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August 27, 2002

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The Turks, Hungarians, Germans, and lately, NATO, have all taken a whack at Belgrade; the city has been destroyed 40 times in 2300 years of history. In the last ten years, Belgrade bore the brunt of Yugoslavia's break-down, economic sanctions, and NATO bombing. No wonder Belgrade spraddles the Danube like a punch-drunk boxer. We walk along Kneza Mihaila, the pedestrian thoroughfare that serves as the city's axis for visitors, until it ends at the Kalemegdan fortress. Like every city we've visited in Serbia, Belgrade has a looming citadel that guards the city and adds credence to the mythology of Serbia's warrior tradition. One Serbian lady, in a conversation about Milosovic, remarked that "Serbs only respect strong leaders." Many young men wear t-shirts that show Milosevic's picture with the caption, "Serbian Hero" (Significantly, the caption is written in English). Bombed-out buildings stand as a bleaker witness to Yugoslavia's troubles. As we rode on a bus past a gutted 15 storey building, a child pointed askance. The mother answered, "American," in reference to our bombing campaign of a few years ago. We could answer, "NATO," but that would not recover goodwill.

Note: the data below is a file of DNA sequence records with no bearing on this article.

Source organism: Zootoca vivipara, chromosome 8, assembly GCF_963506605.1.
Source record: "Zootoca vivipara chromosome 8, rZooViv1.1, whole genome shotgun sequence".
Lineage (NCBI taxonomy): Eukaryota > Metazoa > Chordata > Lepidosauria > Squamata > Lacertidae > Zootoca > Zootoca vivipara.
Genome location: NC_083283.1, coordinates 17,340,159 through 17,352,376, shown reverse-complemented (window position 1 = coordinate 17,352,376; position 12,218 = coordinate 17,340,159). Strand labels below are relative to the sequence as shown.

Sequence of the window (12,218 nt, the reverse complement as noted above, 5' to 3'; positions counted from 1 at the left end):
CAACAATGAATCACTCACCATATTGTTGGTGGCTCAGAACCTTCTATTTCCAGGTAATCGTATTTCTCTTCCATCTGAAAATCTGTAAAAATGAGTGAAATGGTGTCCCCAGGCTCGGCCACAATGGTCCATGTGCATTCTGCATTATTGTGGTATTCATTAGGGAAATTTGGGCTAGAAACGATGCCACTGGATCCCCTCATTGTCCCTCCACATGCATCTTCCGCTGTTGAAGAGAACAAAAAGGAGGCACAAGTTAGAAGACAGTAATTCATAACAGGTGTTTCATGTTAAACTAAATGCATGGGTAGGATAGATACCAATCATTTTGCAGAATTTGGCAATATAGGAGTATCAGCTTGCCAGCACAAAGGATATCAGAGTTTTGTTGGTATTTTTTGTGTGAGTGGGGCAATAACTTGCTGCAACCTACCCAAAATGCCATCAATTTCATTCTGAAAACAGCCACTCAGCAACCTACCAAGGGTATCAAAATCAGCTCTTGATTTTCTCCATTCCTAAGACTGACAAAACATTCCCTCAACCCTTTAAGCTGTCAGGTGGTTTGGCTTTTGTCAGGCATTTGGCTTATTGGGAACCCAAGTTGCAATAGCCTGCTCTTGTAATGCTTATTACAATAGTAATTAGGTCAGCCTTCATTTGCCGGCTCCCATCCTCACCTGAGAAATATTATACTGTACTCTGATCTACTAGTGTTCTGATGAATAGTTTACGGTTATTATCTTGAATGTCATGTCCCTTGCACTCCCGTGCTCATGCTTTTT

Kalemegdan fortress has sat on the Danube and guarded Belgrade since the days when the Celts lived here.
Most of the forts remains date from the 17th century. It rambles across the northern end of Old Town, around churches, mosques, and Turkish baths.
Palace of Princess Ljubice, built and furnished in a Balkan-style. This combines Turkish and European influences. Instead of a hallway, a large, circular room forms the nucleus of the palace and connects the other rooms.
The highest holy in the land: Belgrade's Serbian Orthodox church.
Unfortunately, most Serbians consider the bombs that blasted these buldings as 'made in the USA.'
Belgrade's streets are busy but that doesn't mean there's much to do.